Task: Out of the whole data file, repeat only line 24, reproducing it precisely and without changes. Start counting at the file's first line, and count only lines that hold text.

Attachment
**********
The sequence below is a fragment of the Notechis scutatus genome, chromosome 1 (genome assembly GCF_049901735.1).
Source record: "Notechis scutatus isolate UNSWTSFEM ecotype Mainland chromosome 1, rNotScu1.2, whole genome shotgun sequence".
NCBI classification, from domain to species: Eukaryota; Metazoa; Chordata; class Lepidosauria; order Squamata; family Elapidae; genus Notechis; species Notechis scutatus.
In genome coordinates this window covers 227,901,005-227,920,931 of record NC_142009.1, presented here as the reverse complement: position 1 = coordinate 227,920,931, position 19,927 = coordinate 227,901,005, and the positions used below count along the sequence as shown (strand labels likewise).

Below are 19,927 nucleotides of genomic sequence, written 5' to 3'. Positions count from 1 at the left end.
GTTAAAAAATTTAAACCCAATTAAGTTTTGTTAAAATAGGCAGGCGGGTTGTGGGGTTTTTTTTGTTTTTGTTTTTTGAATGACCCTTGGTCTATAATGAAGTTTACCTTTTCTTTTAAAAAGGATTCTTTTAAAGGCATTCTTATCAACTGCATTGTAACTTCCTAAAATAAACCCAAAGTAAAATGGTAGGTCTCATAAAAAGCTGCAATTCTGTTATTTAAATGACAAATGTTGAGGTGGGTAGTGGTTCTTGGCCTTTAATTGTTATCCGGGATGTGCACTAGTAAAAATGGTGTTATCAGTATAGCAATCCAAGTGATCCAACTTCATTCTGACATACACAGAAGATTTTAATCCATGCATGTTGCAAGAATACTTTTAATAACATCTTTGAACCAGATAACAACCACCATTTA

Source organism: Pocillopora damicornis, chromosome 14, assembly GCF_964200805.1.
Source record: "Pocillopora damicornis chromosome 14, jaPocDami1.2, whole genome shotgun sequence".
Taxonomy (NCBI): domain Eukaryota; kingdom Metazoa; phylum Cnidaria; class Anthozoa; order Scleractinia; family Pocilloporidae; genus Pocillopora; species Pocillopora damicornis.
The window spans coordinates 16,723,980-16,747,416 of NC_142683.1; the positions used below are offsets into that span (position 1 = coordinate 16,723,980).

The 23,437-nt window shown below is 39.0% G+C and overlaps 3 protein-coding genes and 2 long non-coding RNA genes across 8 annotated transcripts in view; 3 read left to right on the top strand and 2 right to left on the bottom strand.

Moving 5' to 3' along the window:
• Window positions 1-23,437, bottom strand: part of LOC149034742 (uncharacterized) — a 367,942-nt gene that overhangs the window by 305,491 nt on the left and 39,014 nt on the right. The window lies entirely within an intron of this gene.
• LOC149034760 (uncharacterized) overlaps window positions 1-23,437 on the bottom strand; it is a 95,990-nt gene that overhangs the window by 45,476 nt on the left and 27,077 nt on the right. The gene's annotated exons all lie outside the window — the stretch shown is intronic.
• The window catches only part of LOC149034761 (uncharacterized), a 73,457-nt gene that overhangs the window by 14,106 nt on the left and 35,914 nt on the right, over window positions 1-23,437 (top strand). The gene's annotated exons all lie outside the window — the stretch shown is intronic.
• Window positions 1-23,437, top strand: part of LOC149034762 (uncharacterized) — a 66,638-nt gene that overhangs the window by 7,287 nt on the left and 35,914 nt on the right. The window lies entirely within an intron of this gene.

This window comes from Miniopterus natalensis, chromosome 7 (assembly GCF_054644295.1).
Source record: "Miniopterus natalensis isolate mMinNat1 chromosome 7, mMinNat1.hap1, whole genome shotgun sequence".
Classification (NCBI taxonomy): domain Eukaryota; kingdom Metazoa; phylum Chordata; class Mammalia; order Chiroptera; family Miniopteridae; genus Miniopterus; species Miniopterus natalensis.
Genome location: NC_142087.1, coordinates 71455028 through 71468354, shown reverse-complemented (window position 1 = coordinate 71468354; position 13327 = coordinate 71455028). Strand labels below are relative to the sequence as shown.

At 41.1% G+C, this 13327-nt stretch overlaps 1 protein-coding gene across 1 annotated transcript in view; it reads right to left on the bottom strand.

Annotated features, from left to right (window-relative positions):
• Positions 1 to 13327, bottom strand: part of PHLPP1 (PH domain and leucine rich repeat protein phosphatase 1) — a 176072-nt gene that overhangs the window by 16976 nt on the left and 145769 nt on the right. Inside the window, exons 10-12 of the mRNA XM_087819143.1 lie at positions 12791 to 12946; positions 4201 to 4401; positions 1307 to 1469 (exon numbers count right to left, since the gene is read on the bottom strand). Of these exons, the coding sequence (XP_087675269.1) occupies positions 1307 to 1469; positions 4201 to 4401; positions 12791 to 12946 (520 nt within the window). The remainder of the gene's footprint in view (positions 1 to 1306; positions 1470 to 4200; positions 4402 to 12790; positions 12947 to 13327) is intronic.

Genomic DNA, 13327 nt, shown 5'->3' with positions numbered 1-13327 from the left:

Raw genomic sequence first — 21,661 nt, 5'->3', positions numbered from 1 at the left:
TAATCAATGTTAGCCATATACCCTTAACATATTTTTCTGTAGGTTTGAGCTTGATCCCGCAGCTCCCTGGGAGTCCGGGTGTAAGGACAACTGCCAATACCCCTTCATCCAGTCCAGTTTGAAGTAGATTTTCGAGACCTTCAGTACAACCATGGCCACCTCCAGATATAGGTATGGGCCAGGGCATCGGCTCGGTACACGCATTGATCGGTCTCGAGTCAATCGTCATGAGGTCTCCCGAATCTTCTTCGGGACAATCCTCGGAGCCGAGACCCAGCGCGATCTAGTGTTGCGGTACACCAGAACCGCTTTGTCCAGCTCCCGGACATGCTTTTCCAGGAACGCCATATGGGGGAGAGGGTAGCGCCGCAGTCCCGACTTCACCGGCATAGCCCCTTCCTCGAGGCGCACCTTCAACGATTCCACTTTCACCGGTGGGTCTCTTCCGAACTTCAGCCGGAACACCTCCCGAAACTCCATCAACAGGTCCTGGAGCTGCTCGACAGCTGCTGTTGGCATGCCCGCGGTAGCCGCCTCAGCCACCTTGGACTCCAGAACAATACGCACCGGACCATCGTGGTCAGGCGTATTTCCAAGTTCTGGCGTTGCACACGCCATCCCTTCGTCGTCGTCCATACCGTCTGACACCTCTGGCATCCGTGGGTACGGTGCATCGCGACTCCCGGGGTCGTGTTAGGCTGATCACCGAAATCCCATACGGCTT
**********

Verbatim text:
Genomic DNA, 13327 nt, shown 5'->3' with positions numbered 1-13327 from the left: